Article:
The individuals you select must have contributed to national or international achievements. The important thing is that the people you select enable you to compare aspects of life in different periods. This indicates that the pairs of individuals you select should be separated by time.
This objective can be used to ensure that children have sufficient understanding of the features of periods that will be studied later, or that will be useful to provide background knowledge for reading or for local study in geography. For example, if there is a significant amount of Victorian history in your local area, you may select an aspect of Victorian life to study in KS2. In this case, comparing Queen Victoria with another monarch would support more in depth learning about the Victorians later. As a considerable number of classic children’s books were written or are set in Victorian times, comparing the life of a Victorian author with an author from a different period would enable children to access these texts more confidently.
Alternatively, you could select individuals whose lives provided opportunities to build on knowledge in other areas of the curriculum. For example, if the lives of explorers were selected here, that would provide opportunities to reinforce world geography knowledge such as continents, oceans and North and South Poles.
Significant historical events, places or people in your locality
You may want to make this choice last, so that you can choose an aspect or aspects of local history that does not already fit within one of the above three objectives. What have you chosen for your KS2 local history study? Think about what children will need to know to be able to access this unit of work. Would it be beneficial to select a unit that would provide children with useful background knowledge in KS1? Or is there another significant aspect of local history that children will not have the opportunity to study in KS2?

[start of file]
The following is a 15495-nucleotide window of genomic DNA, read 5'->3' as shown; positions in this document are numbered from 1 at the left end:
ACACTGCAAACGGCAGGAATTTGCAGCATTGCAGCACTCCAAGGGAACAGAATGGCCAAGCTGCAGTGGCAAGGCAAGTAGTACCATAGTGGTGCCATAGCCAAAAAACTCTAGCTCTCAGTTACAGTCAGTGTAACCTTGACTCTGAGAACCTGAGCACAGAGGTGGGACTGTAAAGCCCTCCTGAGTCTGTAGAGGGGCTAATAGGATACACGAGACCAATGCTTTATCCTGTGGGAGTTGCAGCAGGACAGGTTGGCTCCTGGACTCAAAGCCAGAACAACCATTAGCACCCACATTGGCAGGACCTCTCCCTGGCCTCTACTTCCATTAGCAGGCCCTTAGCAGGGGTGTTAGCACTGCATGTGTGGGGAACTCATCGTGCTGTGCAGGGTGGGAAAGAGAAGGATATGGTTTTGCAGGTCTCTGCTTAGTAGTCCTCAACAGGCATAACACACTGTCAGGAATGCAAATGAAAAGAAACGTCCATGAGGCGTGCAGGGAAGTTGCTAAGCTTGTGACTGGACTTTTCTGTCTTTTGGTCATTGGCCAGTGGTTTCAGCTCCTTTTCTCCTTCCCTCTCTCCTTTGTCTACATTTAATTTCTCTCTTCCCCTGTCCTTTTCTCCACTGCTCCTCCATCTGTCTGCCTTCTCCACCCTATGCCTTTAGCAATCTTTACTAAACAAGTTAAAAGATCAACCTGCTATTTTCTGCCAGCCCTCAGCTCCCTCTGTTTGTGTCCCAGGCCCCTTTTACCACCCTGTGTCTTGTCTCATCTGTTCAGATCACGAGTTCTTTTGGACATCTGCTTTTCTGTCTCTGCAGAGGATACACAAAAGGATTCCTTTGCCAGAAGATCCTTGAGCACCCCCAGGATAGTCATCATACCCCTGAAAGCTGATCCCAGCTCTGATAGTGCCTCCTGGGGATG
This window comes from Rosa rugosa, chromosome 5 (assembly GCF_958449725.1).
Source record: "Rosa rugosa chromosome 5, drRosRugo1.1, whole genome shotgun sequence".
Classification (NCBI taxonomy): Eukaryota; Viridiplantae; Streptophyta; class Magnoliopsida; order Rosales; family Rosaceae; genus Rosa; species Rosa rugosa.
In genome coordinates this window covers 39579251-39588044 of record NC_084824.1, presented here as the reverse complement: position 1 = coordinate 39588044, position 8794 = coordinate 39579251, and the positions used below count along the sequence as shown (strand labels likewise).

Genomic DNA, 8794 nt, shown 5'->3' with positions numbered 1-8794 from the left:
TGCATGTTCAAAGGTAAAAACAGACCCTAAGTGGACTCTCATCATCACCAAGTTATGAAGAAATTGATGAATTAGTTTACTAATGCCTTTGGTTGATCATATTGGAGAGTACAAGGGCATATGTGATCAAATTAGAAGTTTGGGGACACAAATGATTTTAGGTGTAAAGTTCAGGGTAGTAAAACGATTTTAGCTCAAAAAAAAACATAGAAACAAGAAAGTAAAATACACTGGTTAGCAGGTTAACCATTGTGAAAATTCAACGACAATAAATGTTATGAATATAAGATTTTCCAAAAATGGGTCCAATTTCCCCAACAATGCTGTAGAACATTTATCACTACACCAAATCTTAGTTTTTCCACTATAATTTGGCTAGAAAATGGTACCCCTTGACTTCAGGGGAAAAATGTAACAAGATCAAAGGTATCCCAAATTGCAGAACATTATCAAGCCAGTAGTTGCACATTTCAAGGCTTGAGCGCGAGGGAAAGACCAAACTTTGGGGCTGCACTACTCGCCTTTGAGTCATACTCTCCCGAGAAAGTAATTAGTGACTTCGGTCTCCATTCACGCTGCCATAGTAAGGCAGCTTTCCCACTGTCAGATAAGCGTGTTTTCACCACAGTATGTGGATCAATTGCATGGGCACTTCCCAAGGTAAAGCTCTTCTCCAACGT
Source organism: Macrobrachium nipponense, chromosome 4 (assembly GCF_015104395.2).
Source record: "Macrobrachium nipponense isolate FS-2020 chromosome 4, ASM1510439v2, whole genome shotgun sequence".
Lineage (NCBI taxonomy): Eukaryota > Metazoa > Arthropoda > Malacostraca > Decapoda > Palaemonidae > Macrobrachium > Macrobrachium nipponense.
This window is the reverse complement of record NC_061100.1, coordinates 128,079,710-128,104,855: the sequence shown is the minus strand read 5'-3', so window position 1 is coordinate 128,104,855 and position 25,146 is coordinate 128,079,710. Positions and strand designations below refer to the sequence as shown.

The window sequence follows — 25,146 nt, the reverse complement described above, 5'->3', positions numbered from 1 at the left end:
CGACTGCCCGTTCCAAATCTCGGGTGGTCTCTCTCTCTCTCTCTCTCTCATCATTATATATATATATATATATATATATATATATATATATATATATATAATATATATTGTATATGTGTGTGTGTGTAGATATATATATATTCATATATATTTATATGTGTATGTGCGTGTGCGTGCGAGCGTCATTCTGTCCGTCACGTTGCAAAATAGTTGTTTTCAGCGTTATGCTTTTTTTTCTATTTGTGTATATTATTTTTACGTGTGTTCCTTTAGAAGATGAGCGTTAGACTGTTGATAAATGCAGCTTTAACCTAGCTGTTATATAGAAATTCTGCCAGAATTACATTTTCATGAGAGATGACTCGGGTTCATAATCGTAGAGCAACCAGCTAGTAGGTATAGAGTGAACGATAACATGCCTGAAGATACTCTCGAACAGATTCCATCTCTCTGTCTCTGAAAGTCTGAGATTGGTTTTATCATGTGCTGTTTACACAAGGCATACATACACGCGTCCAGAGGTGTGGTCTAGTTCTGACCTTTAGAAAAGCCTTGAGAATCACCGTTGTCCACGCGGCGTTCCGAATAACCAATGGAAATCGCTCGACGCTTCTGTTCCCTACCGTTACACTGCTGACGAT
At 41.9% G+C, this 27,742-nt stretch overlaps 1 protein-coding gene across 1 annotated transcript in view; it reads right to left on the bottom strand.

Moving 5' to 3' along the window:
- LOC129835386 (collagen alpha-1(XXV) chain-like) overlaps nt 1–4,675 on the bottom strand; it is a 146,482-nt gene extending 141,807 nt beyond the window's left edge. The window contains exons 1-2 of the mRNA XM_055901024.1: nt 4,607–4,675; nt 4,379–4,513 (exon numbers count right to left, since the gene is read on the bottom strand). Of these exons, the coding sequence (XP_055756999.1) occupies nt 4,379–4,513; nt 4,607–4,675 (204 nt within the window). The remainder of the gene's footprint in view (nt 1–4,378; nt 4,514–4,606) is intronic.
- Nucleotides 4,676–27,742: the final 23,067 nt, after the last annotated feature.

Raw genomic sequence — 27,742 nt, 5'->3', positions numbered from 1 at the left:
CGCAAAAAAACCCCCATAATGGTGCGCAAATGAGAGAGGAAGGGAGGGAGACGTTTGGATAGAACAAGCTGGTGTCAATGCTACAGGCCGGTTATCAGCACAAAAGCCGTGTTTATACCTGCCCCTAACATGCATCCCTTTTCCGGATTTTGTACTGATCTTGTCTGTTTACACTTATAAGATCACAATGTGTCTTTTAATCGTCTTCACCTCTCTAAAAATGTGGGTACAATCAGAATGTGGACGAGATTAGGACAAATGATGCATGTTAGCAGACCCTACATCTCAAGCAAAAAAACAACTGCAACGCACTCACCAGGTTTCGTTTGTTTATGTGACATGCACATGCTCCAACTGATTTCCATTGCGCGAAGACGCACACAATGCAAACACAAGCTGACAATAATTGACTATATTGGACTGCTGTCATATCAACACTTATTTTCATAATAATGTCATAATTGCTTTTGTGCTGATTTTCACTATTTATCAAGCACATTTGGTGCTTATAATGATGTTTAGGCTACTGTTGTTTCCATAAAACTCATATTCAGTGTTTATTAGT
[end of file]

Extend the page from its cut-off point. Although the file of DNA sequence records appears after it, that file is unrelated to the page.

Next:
As a general principle, learning should be sequenced so as to move from concepts that are ‘closer’ to children’s experiences in Year 1, to learning about more abstract concepts that are further in the past in Year 2. If you choose to do this, a logical way to sequence the objectives would be to cover changes within living memory and local history in Year 1, with the more complex changes beyond living memory and comparison of significant individuals’ lives in Year 2. However, the way you choose to sequence the units you have chosen is completely dependent on the particular places, people and events you will be teaching. For example, if you have chosen to teach both changes to transport within living memory and the first aeroplane flight, you may decide to start with the first aeroplane flight and then track changes chronologically to the present day. Or if your local study focuses on a Tudor house, this would naturally precede learning about the Great Fire of London. Additionally, links to geography and science may influence your decisions about sequencing. For example, learning about the Great Fire of London is enhanced by children having an understanding of the properties of materials, so it would be useful to place this unit after Year 2 science on materials.
Does the unit include opportunities to:
- Identify similarities and differences between ways of life in different periods?
- Develop children’s understanding of chronology?
- Find out about the past from different sources of information?
- Ask and answer questions (following lines of enquiry)?
- Revisit and build on prior learning and key concepts (monarchy, source, community, chronology)? For example, remembering and ordering the names of previous monarchs studied before introducing a new monarch, or remembering the order in which significant events occurred, adding new events studied to the chronology previously learnt.
- Develop a thorough understanding of what is important about your local area, and how it has changed?